Public concern is reflected on a poll carried out by the Flying High Challenge organisers. When asked about drones being used to deliver parcels for commercial companies, 44% of respondents declared themselves to be strongly opposed and more than a third expressed concern about unmanned vehicles being used for leisure activities. There was, however, a high degree of support for developments that would help deliver better public services in areas such as law enforcement and healthcare.
Drones and Striking a Balance
So while the Department of Transport is financing the challenge through its Industrial Strategy Fund, ministers and civil servants are also introducing safety and privacy legislation. “Drones have great potential and we want to do everything possible to harness the benefits of this technology as it develops,” said Aviation Minister, Baroness Suggs,
“But if we are to realise the full potential of this incredibly exciting technology, we have to take steps to stop illegal use of these devices and address safety and privacy concerns.”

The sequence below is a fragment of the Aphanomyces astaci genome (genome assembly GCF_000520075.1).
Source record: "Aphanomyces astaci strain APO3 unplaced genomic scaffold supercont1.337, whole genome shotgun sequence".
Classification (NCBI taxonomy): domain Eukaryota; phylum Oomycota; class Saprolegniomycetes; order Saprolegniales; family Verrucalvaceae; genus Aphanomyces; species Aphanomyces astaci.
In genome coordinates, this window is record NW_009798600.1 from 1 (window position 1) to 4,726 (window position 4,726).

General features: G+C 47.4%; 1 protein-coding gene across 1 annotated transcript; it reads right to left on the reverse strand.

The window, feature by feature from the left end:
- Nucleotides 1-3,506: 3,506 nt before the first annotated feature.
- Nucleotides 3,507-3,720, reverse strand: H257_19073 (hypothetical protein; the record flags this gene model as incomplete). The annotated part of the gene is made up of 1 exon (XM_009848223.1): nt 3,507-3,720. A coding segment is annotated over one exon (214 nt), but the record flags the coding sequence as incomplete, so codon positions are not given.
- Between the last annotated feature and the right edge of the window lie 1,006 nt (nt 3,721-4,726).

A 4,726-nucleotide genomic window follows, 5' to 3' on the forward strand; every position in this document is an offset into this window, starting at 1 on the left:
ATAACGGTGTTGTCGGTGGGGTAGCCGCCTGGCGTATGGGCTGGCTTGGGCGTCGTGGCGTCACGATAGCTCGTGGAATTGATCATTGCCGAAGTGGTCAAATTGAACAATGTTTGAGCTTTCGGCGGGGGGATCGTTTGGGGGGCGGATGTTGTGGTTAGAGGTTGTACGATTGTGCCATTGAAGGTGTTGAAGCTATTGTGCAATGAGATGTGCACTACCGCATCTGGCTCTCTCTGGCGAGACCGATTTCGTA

According to the Minister, the planned new laws are intended to strike a balance between
“allowing the vast majority of drone users to continue flying safely and responsibly, while also paving the way for drone technology to revolutionise businesses and public services.”
New measures will include the registration of larger drones (above 250 grams) and awareness tests for pilots.
While the project will be initiated by cities and Local Enterprise Partnerships, the Flying High Challenge offers clear opportunities in the longer term for UK businesses to become involved with funded projects that explore the real-world use of drones. And as such, the project could play an important role in creating a thriving UK industry. Like driverless cars, drones will be operating public spaces and initially, they will have to be tested in those same areas. By becoming involved at this stage, the national and local government can provide a necessary test bed.